Comments: abolishing the blasphemy law

I wonder what m'lord of Abuja will have to say about this: yet more Western defiance of the Word Of God and wallowing in detestable liberality.

Undoubtedly it will be beaten up by the conservatives as yet another nail in poor +Rowan's coffin...

Posted by kieran crichton at Thursday, 10 January 2008 at 10:38am GMT

Perhaps replacement religious hatred and religious discrimination laws need to be available to protect members of a religion from members of the same religion.

Posted by Pluralist at Thursday, 10 January 2008 at 1:01pm GMT

The Grauniad is predictable, if nothing else. The whole idea seems a bit.....quaint to me. What constitutes "blasphemous libel"?

Posted by Ford Elms at Thursday, 10 January 2008 at 5:31pm GMT

For the time being, as a modern progressive believer I have taken a good long time to conclude that the only gods who can be genuinely blasphemed are quite likely to turn out to be false idols, in the end.

I trust quite a bit that: The real and true God cannot be trash talked successfully by any of us, any more than the elements of doubt and testing in our empirical methods can undo reliable empirical data, or hermeneutical investigations serve to undo the best practice foundations of meaning.

That said, some forms of trash talking religion do fall so low in narratives that they are a far distance, indeed, from intelligent scrutiny and helpful discernments.

And, yes, some of those rather low narratives about somebody's religious witness do quite often come from other religious believers, more heat than light. Alas. Lord have mercy.

Posted by drdanfee at Thursday, 10 January 2008 at 6:21pm GMT

Ford may find this helpful:
http://en.wikipedia.org/wiki/Blasphemy_law_in_the_United_Kingdom
A Google search, possibly best carried out on google.co.uk, should give plenty of stuff, although the first result, rather surprisingly refers primarily to New Zealand law!

I hope that this legislation is speedily consigned to the dustbin. God doesn't need it, and I hope that Christians aren't so easily offended that they feel the need for it.

Posted by Alan Harrison at Thursday, 10 January 2008 at 8:30pm GMT

"All blasphemies against God, including denying His being or providence, all contumelious reproaches of Jesus Christ, all profane scoffing at the Holy Scriptures, and exposing any part thereof to contempt or ridicule, were punishable by the temporal courts with fine, imprisonment, and corporal punishment."

Well, that cuts out a good chunk of modern Newfoundland humour! Getting out from under that one is one of the few tangible benefits of '49, it would seem!

Posted by Ford Elms at Friday, 11 January 2008 at 5:06pm GMT

A lot of this is very theoretical. We do not work out whether it is ok to blaspheme God by deductive logic, but by God's own view on the matter. See Ten Commandments etc. etc.. Is it God who is harmed by blasphemy? Scarcely. Is he big enough to take it? Surely. But why on earth should it occur in the first place? - that is the real question. Is the blasphemer harmed by it? Yes - Mark 7 - these are the things that defile. The key question: Why would one want permission to blaspheme in the first place? Isn't that so adolescent? - like a teenager wanting permission to rag the teacher.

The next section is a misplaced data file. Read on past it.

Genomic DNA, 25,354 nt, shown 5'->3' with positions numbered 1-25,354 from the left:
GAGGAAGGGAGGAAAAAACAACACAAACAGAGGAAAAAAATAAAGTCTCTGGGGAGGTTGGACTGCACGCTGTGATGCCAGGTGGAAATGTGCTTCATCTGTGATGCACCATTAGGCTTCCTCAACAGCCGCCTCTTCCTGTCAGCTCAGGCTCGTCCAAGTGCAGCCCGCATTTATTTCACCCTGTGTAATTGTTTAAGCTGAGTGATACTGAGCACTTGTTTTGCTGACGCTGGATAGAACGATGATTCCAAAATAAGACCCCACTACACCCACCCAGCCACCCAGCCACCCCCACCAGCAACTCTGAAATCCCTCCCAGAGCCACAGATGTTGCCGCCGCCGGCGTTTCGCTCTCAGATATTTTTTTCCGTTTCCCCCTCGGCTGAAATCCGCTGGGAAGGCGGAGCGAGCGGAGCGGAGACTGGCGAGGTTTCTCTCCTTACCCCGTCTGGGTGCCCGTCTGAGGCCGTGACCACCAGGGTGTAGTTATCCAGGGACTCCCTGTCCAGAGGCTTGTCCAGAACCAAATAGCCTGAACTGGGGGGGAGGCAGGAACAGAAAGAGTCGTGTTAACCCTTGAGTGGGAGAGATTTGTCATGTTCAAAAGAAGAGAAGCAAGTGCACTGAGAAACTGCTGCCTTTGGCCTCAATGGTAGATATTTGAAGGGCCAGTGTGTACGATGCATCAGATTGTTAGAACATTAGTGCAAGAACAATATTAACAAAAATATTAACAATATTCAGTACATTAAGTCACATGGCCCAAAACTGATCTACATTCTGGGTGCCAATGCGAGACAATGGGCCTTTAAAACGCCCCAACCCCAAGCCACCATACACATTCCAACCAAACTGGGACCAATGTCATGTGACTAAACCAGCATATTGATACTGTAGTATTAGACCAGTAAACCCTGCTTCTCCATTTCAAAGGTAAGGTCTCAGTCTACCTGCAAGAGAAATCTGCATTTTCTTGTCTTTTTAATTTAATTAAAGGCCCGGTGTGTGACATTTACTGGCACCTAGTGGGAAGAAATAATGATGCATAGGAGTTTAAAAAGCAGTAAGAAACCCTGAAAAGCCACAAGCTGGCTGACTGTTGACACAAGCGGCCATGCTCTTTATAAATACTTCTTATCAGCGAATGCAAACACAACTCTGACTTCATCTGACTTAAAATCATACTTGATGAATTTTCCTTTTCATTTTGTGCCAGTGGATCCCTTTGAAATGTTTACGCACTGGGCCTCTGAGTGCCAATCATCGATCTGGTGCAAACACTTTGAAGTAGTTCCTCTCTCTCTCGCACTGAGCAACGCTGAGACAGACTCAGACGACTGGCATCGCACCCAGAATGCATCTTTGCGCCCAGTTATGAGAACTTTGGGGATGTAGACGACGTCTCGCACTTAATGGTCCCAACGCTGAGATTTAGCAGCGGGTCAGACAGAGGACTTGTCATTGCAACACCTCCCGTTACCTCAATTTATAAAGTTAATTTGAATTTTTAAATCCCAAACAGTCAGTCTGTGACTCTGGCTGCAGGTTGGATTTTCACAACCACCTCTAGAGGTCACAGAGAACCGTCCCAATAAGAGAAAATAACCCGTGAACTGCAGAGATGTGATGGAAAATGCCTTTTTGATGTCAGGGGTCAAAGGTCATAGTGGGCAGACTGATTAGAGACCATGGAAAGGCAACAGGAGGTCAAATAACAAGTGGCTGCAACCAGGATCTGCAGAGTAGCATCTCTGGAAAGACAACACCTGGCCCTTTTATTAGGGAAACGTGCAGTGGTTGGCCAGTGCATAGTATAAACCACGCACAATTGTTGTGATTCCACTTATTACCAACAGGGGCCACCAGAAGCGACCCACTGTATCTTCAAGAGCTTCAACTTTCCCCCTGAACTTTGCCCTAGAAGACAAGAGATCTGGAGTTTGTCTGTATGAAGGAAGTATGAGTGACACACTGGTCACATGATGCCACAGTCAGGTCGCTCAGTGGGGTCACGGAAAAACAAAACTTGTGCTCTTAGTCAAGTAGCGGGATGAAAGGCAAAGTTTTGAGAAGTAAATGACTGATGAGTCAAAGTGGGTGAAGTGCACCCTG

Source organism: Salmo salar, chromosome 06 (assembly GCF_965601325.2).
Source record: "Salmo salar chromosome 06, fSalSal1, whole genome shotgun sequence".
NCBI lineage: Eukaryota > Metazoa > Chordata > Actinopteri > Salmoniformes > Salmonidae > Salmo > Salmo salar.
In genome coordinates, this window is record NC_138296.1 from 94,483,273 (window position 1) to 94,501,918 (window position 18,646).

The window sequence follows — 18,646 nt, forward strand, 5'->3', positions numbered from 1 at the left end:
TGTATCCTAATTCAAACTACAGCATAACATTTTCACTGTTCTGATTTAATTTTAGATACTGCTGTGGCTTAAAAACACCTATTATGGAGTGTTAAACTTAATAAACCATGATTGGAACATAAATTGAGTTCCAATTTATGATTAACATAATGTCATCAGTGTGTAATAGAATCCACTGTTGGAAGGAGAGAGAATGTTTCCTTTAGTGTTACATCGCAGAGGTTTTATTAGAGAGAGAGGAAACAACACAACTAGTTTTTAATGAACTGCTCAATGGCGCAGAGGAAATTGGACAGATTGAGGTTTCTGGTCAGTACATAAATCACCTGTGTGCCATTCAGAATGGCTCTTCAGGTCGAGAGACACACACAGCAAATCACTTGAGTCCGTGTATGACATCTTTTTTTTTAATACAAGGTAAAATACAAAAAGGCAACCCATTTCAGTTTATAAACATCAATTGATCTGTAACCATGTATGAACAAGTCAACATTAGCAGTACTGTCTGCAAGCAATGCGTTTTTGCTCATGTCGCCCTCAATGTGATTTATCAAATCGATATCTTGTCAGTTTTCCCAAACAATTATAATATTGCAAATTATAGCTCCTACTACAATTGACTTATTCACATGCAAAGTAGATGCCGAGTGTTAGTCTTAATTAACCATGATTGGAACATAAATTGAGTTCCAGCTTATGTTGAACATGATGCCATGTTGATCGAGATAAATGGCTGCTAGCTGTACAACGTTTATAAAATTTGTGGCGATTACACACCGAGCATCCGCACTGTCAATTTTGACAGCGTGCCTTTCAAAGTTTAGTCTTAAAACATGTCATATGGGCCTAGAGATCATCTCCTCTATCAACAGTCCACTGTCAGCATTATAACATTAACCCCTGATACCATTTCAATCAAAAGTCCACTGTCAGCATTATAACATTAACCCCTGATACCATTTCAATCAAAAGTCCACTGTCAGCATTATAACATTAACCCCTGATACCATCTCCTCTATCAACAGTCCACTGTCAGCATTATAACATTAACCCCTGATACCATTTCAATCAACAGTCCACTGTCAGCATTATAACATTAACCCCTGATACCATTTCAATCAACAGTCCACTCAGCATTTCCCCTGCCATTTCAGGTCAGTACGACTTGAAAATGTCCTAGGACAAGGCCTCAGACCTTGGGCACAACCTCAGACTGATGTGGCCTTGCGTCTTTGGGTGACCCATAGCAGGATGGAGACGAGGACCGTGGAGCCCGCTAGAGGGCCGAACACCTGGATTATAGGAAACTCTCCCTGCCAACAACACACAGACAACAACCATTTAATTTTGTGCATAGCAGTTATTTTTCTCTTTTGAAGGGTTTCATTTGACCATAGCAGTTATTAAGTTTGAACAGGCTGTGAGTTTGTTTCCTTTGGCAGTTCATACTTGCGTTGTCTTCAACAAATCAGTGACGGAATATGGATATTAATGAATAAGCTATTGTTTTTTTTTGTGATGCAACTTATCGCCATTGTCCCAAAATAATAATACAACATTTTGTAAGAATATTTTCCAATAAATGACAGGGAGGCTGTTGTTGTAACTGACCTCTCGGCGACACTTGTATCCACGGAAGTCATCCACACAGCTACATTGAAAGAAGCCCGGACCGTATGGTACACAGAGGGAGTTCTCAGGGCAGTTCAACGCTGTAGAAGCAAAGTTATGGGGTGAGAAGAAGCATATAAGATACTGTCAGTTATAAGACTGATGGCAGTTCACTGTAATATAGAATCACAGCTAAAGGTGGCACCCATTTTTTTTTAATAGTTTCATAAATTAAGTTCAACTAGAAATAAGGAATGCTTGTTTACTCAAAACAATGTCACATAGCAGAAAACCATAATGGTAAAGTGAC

OK I have only lived 40 years or so, but there is one criterion above all that has separated the good from the bad among the several denominations and groups I have encountered. What is it? Awe, or lack of awe.

Posted by Christopher Shell at Saturday, 12 January 2008 at 2:02pm GMT

"The key question: Why would one want permission to blaspheme in the first place? Isn't that so adolescent? - like a teenager wanting permission to rag the teacher."

While I agree with what I think you are saying about awe (it's one of the huge problems I have with most modern Churches, especially Evangelical ones) I don't think the above is the key question. I think the key question is: why would any of us want to punish a blasphemer? Yes, it hurts the person. But would it not be better to enact practices that enable people to see WHY this is damaging to them? Would it not be better to show people how hurtful it is to people of faith? Would it not be better to not do things that call down on us the opprobrium of society, (in so far as we can practice our faith and not incur that opprobrium, and we have lots of practice at that, after all) thereby, in part, causing the blasphemy? Why the emphasis on punishment rather than correction and prevention? Is it because you see legal punishment as more effective at correction of behaviour than non-punitive means?

Posted by Ford Elms at Monday, 14 January 2008 at 2:20pm GMT
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